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BLM releases wild horses after applying fertility control and adjusting sex ratio



blm_logo-300x261-7511247-9331549After adjusting the sex ratio of 60 percent studs and 40 percent mares, the Bureau of Land Management (BLM) released 24 studs back into the Little Humboldt Herd Management Area (HMA) at approximately 9 a.m. today (Sunday).  The BLM also applied fertility control on 23 Little Humboldt mares, which were released back into the HMA at approximately 11:30 a.m.

“Applying fertility control and adjusting the sex ratios will have considerable benefits to the wild horses and the BLM,” said Ron Wenker, BLM Nevada State Director. “Slowing down the   population growth rate will help us achieve and maintain the appropriate management levels in the HMA, and prolong the time before another gather will be required to remove excess wild horses.”

Three members of the public were present on Sunday to observe the fertility application process. The observers also had the opportunity to film and photograph the mares being released back into the Little Humboldt HMA.

Gather operations have suspended for the day.  The BLM contractor is relocating the gather corrals to a new location near the Rock Creek area and will resume gather operations Monday early morning.

The BLM anticipates removing approximately 425 excess wild horses that have moved outside the Rock Creek HMA.  These excess wild horses are causing considerable impacts to rangeland resources on public and adjacent private lands, as well as impacts to habitat for the Lahontan cutthroat trout.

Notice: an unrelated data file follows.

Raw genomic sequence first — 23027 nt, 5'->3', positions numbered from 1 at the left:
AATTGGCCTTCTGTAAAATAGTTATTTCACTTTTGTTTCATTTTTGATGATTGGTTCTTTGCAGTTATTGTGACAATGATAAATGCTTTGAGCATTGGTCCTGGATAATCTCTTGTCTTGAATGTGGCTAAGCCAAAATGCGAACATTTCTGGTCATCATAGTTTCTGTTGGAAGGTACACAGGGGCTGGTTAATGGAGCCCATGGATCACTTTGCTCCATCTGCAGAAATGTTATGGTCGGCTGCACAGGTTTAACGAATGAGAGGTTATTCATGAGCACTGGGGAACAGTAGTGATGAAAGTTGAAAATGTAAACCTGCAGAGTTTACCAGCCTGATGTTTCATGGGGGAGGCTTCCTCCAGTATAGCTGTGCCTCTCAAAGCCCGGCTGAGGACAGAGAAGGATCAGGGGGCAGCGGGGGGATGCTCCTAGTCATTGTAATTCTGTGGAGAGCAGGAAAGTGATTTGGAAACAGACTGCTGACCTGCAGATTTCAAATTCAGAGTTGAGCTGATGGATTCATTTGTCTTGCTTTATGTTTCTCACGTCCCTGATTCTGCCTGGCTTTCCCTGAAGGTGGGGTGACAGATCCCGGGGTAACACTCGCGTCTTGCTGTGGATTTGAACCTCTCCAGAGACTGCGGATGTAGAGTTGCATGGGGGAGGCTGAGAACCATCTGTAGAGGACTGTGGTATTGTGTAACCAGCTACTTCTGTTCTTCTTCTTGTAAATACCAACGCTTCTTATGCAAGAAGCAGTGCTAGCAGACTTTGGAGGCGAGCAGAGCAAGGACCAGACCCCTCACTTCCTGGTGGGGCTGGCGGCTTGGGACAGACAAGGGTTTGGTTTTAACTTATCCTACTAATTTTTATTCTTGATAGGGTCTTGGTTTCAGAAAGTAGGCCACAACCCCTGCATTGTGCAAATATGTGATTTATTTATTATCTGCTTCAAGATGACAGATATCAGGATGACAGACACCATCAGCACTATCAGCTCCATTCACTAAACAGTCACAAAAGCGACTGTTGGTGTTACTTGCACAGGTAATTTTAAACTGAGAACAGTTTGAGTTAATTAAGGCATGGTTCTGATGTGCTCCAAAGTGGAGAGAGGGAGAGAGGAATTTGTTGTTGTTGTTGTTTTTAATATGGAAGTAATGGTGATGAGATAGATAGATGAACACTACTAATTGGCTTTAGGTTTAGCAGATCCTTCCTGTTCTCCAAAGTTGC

On Saturday, the contractor shipped 46 horses (25 mares, 21 foals) to the Palomino Valley Center near Sparks, Nev.  The animals arrived without incident or injury, and are being closely monitored, provided good feed, water and veterinarian care if needed.

The 214 excess wild horses from the Owyhee HMA that were shipped to the Gunnison Prison Wild Horse Training Facility at the Central Utah Correctional Facility during the past week are stable, and have adjusted to the grass hay and watering trough without incident.  None of those animals have died.

During the next several months the animals will be wormed, vaccinated, and freeze marked, and all 12 month and older studs will be gelded.  Once the wild horses have fully recovered, they will be made available for adoption to qualified applicants through the BLM’s Adopt-A-Wild Horse or Burro Program.  The public may visit the BLM’s website at www.blm.gov for more information about adopting a wild horse or burro.

As more information becomes available it will be posted at the website:  http://www.blm.gov/nv/st/en/fo/elko_field_office.html.  For further comments and questions, the public may call 1-866-468-7826.

The BLM manages more land – more than 245 million acres – than any other Federal agency.  This land, known as the National System of Public Lands, is primarily located in 12 Western states, including Alaska.  The Bureau, with a budget of about $1 billion, also administers 700 million acres of sub-surface mineral estate throughout the nation.  The BLM’s multiple-use mission is to sustain the health and productivity of the public lands for the use and enjoyment of present and future generations.  The Bureau accomplishes this by managing such activities as outdoor recreation, livestock grazing, mineral development, and energy production, and by conserving natural, historical, cultural, and other resources on public lands.

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